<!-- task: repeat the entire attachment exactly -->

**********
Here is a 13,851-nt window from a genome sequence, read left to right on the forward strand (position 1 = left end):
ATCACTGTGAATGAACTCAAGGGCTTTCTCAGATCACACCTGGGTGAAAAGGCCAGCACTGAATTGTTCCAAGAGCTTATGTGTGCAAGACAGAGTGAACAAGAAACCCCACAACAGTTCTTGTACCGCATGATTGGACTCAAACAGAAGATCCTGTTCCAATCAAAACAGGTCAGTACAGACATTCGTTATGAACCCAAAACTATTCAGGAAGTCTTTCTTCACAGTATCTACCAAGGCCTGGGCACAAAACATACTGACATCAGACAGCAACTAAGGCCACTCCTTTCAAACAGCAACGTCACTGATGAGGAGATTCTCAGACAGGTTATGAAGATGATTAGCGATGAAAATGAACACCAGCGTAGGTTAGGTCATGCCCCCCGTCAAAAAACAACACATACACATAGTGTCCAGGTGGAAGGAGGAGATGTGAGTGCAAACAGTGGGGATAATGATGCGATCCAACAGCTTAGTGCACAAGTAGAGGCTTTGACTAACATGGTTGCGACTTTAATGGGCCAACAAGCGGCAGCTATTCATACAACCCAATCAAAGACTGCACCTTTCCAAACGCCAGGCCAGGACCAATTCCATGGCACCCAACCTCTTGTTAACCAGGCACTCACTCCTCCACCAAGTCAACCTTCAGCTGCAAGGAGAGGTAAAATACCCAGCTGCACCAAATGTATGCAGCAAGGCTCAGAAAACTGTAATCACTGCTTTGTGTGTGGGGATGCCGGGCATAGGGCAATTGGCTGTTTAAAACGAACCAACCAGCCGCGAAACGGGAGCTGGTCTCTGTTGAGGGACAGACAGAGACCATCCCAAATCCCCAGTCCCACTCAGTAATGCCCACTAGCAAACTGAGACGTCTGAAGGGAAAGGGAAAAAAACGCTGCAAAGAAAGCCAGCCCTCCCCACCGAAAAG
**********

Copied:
Here is a 13,851-nt window from a genome sequence, read left to right on the forward strand (position 1 = left end):
ATCACTGTGAATGAACTCAAGGGCTTTCTCAGATCACACCTGGGTGAAAAGGCCAGCACTGAATTGTTCCAAGAGCTTATGTGTGCAAGACAGAGTGAACAAGAAACCCCACAACAGTTCTTGTACCGCATGATTGGACTCAAACAGAAGATCCTGTTCCAATCAAAACAGGTCAGTACAGACATTCGTTATGAACCCAAAACTATTCAGGAAGTCTTTCTTCACAGTATCTACCAAGGCCTGGGCACAAAACATACTGACATCAGACAGCAACTAAGGCCACTCCTTTCAAACAGCAACGTCACTGATGAGGAGATTCTCAGACAGGTTATGAAGATGATTAGCGATGAAAATGAACACCAGCGTAGGTTAGGTCATGCCCCCCGTCAAAAAACAACACATACACATAGTGTCCAGGTGGAAGGAGGAGATGTGAGTGCAAACAGTGGGGATAATGATGCGATCCAACAGCTTAGTGCACAAGTAGAGGCTTTGACTAACATGGTTGCGACTTTAATGGGCCAACAAGCGGCAGCTATTCATACAACCCAATCAAAGACTGCACCTTTCCAAACGCCAGGCCAGGACCAATTCCATGGCACCCAACCTCTTGTTAACCAGGCACTCACTCCTCCACCAAGTCAACCTTCAGCTGCAAGGAGAGGTAAAATACCCAGCTGCACCAAATGTATGCAGCAAGGCTCAGAAAACTGTAATCACTGCTTTGTGTGTGGGGATGCCGGGCATAGGGCAATTGGCTGTTTAAAACGAACCAACCAGCCGCGAAACGGGAGCTGGTCTCTGTTGAGGGACAGACAGAGACCATCCCAAATCCCCAGTCCCACTCAGTAATGCCCACTAGCAAACTGAGACGTCTGAAGGGAAAGGGAAAAAAACGCTGCAAAGAAAGCCAGCCCTCCCCACCGAAAAG